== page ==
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West Norfolk parents given fine warning before lockdown




Parents who do not send their children into school during the next national lockdown will face fines, the Department for Education has confirmed.

England will be subject to a fresh national lockdown from Thursday, lasting until December 2, prime minister Boris Johnson has said.

But, unlike the first lockdown which began on March 23, schools, colleges and universities will stay open – with fines for the parents of non-attending pupils in place.

Parents have been warned they will face fines if their children don't attend school during lockdown.
Parents have been warned they will face fines if their children don't attend school during lockdown.

The news comes as the National Education Union (NEU) warned that keeping educational settings open is an unsafe “half-measure” and called for them to close to all but vulnerable pupils and the children of key workers.

Mike Smith-Clare, Norfolk Labour’s spokesman for children, said: “So many parents are in a quandary as what to do for the best. Their immediate concern will be the health and well-being of their children and families.

“This is totally acceptable – such worries should be met by support rather than punitive threats.”

He added: “Yet again education is being vilified – with parents, teachers and children being held to account by a government apparently ignorant of its own continual failings.”

John Fisher, cabinet member for children’s services at Norfolk County Council, said: “We’re very grateful for all those working across education for the huge efforts they continue to make to support children’s learning in these difficult times.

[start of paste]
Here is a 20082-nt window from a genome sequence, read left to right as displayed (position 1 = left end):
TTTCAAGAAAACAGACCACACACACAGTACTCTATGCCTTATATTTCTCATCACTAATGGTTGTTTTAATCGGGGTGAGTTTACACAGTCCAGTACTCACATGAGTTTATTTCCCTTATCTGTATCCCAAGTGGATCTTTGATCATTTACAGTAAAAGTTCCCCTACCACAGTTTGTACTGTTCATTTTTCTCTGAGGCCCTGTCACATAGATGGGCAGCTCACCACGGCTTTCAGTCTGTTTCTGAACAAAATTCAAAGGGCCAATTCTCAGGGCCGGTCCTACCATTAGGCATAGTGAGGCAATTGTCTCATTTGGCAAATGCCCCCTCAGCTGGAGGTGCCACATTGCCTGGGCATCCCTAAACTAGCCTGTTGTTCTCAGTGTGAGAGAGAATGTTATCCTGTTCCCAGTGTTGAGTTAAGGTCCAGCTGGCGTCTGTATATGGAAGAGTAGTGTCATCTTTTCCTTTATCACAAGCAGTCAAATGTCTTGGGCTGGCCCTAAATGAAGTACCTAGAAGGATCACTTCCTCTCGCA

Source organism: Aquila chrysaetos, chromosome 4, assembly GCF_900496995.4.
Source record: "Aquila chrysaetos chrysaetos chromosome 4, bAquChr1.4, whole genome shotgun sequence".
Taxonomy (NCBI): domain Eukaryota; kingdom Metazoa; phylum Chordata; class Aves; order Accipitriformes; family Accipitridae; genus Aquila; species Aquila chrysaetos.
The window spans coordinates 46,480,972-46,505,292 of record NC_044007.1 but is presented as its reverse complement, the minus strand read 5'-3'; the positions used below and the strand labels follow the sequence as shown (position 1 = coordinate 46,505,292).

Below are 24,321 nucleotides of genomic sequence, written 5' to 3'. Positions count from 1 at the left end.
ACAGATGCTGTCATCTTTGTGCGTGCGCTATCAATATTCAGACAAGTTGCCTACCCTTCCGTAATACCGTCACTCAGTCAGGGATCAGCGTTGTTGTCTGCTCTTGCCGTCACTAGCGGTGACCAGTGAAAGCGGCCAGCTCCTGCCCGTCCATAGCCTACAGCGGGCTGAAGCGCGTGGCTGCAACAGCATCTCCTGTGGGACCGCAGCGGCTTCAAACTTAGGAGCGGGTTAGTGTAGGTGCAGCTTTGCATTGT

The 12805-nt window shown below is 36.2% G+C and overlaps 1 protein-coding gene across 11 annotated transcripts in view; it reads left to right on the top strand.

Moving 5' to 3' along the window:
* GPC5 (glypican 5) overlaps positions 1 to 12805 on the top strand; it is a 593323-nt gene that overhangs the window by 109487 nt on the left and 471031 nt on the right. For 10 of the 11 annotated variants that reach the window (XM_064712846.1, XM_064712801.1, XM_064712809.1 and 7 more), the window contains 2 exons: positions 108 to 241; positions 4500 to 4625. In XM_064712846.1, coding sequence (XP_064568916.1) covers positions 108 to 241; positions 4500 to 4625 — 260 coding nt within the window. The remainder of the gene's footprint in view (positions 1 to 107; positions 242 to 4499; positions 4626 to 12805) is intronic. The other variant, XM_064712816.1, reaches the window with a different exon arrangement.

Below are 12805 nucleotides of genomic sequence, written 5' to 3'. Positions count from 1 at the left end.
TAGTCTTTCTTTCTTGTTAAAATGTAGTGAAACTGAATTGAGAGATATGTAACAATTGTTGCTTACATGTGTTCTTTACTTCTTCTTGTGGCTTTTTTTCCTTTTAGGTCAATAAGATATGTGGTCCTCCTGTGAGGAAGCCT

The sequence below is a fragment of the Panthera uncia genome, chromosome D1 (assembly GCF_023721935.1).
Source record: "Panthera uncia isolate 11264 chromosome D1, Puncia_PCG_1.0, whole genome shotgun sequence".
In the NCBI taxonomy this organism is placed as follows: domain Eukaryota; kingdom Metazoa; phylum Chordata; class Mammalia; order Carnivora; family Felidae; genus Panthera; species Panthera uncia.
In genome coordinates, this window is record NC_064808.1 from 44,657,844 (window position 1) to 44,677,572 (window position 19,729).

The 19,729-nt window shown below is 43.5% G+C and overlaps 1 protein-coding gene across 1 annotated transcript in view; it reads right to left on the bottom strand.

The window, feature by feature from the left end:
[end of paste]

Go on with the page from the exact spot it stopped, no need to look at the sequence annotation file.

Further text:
“The Department for Education expects schools to work with families and the local authority to secure regular school attendance for all pupils in line with statutory requirements.

“We recommend schools take a balanced approach when dealing with attendance matters, recognising the impact that Covid-19 may have had on both the pupil and the wider family.”

“We continue to provide advice and support, including visiting some schools to look at the measures that they have put in place to help reduce the spread of any infection.”

A Department for Education (DfE) spokeswoman said: “We are prioritising children’s and young people’s education and wellbeing, by keeping nurseries, schools, colleges and universities open.

“The Chief and Deputy Chief Medical Officers have highlighted the risks of not being in education on their development and mental health.”

She added: “Schools should work with families to ensure children are attending full time.

“As usual, fines will sit alongside this, but only as a last resort and where there is no valid reason for absence.“



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